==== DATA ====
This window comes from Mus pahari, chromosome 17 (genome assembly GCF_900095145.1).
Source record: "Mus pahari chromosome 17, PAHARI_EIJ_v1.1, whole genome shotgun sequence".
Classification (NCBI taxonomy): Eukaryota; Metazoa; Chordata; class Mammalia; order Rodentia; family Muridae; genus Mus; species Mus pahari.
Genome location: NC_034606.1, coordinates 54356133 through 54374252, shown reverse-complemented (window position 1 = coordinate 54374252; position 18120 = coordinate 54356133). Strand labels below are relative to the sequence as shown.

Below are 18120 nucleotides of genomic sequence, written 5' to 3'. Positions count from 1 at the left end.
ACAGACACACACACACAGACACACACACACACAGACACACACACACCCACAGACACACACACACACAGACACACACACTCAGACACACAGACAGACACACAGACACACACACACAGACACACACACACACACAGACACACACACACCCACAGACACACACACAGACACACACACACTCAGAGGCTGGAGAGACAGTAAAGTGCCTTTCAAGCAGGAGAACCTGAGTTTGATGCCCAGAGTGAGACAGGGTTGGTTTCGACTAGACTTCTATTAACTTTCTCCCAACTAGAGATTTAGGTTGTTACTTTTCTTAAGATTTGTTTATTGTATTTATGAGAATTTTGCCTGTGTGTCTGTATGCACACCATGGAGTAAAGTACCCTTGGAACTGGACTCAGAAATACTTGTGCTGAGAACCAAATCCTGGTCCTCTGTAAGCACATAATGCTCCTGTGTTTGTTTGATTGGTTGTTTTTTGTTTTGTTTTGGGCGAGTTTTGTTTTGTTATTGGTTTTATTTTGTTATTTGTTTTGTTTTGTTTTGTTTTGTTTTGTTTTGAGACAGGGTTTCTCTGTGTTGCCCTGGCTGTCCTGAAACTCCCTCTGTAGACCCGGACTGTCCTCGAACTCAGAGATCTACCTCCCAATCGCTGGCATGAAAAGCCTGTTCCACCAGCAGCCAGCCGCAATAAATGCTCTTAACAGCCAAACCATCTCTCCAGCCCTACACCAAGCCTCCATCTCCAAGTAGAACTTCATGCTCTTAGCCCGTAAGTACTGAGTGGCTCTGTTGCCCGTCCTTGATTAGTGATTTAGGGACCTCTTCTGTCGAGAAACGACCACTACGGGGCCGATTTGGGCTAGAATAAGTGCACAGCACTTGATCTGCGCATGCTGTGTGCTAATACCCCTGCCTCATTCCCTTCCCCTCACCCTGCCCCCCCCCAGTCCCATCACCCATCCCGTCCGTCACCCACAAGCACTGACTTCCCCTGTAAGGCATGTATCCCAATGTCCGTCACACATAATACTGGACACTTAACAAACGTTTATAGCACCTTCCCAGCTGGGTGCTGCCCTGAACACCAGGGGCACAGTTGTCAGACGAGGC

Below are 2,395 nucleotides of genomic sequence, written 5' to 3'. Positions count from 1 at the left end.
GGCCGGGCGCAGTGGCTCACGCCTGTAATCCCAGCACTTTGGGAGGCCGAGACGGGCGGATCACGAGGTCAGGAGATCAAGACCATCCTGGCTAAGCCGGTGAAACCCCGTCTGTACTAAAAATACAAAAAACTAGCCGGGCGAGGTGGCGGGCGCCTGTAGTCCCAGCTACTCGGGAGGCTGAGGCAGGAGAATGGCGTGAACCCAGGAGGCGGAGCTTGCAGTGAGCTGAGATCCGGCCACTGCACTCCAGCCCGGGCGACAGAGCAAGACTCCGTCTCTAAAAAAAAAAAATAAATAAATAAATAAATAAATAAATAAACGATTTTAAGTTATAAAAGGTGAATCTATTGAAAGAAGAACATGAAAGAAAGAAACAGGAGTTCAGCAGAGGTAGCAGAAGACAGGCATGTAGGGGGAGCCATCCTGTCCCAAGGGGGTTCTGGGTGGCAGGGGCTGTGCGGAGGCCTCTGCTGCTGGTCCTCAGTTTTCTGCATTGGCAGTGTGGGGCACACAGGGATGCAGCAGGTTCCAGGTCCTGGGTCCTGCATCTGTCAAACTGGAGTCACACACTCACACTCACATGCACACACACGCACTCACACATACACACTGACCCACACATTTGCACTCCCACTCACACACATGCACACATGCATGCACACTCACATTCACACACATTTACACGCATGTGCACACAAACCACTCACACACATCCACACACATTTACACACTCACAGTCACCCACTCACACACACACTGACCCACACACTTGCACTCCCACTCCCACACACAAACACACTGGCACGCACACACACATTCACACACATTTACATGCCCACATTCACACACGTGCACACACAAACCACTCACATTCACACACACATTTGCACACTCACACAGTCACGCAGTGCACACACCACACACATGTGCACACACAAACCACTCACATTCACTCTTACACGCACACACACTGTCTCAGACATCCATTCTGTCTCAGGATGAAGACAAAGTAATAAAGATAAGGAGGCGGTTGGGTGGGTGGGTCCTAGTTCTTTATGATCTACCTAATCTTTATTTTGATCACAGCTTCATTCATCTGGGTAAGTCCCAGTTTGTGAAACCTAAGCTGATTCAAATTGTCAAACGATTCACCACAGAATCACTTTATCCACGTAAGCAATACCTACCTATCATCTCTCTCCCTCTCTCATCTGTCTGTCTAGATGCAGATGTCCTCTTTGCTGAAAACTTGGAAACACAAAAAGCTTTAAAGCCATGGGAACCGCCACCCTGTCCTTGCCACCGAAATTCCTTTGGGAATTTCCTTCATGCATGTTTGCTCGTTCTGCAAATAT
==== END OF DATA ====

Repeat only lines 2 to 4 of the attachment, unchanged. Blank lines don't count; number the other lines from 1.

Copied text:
Source record: "Mus pahari chromosome 17, PAHARI_EIJ_v1.1, whole genome shotgun sequence".
Classification (NCBI taxonomy): Eukaryota; Metazoa; Chordata; class Mammalia; order Rodentia; family Muridae; genus Mus; species Mus pahari.
Genome location: NC_034606.1, coordinates 54356133 through 54374252, shown reverse-complemented (window position 1 = coordinate 54374252; position 18120 = coordinate 54356133). Strand labels below are relative to the sequence as shown.